One final note: You can use your bonus images as zoom images, and scale them down when displayed as zooms (by setting zoomFactor in the HTML).

Complex Tile Sets

As described in Game Components and Options, it is possible to provide more than one image for a tile set. This makes the game more difficult play, since the player is tasked not only with matching visually identical tiles, but in some cases with matching conceptually similar tiles. For example, in a normal game the tiles might be images of the presidents of the United States. In a complex game, the tile set for president Clinton might include 4 different images (but all of Clinton). If you are really cruel, you might make one of the images which matches the Bill Clinton tiles be an image Bob Dole (or Kenneth Starr). If you are absolutely evil, you could use 4 different images for every president (not just one).

To impelement such a game, simply create the tiles you wish to use and name the additional tiles in each set with different rank numbers (i.e. the number after the tile set number). Note that all tiles must have an image for rank 1, but not all tiles need to have images in other ranks. It is perfectly acceptable to create rank 1 and 2 images for a couple of tiles, rank 1, 2 and 3 images for another tile, and only rank 1 and 3 images for yet another tile (no rank 2 image).

There are two basic approaches that you can take to creating multiple tiles for each set. One is to use conceptually related images (such as the Presidents of the United States example). Another method is to crop the same starting image in different ways to create each tile (the first tile is the entire image, the second is just the torso from the waste up, the third is just the head, etc.).

One reason for creating different numbers of tiles in each set is that you may not be able to get enough good tiles for all sets in the collection. One reason for supplying a rank 3 or 4 tile image without a rank 2 image is so that the game is only slightly more difficult at level 2 (where the rank 3 images are ignored), but much more difficult at level 3 (where rank 1, 2 and 3 images are used).

Please realize that when you create a game with multiple ranks it can be very, very difficult to play. You should probably set the game to load at level 1 initially, and provide a superior background image when the game is played at a higher level.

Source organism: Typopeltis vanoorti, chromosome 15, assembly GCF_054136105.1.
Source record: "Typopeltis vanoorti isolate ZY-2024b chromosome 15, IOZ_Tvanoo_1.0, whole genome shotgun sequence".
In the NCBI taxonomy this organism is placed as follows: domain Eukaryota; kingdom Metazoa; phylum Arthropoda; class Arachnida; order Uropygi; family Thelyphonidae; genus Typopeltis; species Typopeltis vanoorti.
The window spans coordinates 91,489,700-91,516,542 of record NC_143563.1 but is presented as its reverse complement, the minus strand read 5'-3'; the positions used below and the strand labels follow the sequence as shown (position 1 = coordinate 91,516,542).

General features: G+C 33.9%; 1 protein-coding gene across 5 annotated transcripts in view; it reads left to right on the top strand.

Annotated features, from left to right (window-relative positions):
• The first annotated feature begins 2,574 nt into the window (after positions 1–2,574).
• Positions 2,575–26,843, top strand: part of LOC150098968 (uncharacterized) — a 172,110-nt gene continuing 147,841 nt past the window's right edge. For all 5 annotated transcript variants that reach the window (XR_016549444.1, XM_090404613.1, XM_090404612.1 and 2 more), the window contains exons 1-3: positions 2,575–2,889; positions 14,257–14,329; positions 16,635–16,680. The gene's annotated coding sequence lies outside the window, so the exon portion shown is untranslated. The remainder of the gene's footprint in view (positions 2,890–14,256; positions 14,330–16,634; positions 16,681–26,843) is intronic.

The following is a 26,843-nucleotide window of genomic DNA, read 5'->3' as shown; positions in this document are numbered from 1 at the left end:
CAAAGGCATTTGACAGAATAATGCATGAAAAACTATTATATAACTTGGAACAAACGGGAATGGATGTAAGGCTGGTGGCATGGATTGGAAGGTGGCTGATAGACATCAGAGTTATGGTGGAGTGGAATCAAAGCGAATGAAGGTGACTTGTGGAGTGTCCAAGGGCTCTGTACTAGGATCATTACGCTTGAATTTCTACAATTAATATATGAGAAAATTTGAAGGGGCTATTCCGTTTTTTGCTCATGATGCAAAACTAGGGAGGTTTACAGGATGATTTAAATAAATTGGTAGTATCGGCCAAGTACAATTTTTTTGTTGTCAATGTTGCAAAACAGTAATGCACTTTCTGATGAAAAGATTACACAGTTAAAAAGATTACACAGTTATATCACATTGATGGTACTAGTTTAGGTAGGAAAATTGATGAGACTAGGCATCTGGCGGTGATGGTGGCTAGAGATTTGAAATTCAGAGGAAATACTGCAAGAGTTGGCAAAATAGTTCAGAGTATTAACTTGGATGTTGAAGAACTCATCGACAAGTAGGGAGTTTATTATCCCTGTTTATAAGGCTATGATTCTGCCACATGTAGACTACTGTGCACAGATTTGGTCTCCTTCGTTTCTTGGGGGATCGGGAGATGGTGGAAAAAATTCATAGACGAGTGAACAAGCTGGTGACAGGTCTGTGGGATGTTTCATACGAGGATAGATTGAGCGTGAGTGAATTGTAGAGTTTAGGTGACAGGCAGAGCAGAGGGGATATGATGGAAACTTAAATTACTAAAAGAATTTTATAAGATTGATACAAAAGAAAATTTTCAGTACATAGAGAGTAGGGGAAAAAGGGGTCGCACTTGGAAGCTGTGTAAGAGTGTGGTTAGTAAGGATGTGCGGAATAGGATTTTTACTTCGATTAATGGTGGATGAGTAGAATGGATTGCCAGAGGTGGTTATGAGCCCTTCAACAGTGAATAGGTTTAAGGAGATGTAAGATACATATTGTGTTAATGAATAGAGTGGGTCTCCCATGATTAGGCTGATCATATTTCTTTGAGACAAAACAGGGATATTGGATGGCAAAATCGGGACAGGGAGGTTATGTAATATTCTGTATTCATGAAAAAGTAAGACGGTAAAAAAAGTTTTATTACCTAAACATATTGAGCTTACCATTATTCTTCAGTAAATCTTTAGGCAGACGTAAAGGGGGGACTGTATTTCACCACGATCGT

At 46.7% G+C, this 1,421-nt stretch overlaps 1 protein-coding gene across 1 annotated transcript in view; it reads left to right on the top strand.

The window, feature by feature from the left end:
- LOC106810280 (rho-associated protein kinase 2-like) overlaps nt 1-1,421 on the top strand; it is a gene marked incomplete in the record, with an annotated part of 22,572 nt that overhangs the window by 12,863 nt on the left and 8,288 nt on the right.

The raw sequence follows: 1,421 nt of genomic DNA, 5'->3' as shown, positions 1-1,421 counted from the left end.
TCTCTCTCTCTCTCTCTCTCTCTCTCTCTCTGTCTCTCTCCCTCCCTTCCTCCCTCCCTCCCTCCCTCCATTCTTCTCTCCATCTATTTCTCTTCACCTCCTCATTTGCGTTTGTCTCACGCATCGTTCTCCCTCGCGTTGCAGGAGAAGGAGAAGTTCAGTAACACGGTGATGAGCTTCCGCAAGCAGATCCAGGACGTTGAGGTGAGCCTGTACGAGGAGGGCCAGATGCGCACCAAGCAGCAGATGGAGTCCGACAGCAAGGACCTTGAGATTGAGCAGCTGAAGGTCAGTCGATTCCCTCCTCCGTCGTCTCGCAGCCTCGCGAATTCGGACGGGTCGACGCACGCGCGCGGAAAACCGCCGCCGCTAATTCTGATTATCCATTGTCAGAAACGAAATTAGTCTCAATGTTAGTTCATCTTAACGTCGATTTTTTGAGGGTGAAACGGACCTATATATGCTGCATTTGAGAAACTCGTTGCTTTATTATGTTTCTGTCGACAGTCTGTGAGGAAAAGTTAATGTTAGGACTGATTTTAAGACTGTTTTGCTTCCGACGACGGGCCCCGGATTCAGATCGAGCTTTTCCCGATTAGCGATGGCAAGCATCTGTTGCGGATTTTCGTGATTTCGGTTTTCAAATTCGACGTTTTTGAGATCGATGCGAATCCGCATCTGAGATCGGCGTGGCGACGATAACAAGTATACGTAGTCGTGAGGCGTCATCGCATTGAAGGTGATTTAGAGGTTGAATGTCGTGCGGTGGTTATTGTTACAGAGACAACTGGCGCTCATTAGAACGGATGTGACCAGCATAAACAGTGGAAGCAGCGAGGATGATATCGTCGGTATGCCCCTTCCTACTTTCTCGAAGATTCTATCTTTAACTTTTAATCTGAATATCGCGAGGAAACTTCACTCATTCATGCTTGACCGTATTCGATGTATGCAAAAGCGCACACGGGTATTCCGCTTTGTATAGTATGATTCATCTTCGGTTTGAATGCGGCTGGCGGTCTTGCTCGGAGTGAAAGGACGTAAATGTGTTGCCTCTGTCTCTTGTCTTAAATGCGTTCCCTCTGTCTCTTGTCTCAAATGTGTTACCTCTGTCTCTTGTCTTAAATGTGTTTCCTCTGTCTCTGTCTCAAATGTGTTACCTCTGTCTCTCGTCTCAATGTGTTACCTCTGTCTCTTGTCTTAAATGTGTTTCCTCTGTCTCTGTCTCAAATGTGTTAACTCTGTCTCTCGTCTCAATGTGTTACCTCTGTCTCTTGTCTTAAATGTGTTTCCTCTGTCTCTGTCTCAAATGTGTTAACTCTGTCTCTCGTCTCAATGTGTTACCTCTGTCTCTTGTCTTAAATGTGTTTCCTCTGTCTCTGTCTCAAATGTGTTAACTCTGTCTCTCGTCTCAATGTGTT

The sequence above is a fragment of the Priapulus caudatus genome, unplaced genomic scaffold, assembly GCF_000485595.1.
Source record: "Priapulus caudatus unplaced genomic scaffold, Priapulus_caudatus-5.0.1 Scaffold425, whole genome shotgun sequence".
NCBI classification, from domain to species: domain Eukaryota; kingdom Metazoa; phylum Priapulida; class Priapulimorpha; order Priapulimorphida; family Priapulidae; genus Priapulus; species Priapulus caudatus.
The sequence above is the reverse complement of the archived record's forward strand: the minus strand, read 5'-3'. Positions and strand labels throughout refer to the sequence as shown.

Background images require less effort than tiles, zoom and bonus images, but they are worth a moment's discussion.

In general, background images can be any size. Images smaller then the applet (or game window) size will be centered, and the exposed edges of the game will be filled in with the background color. Images more narrow than the starting tile structure are good because the player does not get any hint as to the content of the picture until he succeeds in removing a fair number of tiles. If a background image wider than the tile structure is used then the focus of the image should be at the center of the image, obscured by the tile structure.

It is perfectly acceptable to prepare only one background image, but background images can be varied randomly (to encourage players to play the game more than once), or by layout or level (to assign the more rewarding backgrounds to more difficult games). If background images are varied by level, the more rewarding images should be reserved for higher level games.

If multiple layouts are allowed, in some cases it might be desirable to vary the background images by layout, since some layouts expose/obscure different areas of the screen. For example, the Bridge layout primarily covers the sides of the background, so a background image whose focus is at the center will be almost completely revealed before the game even begins.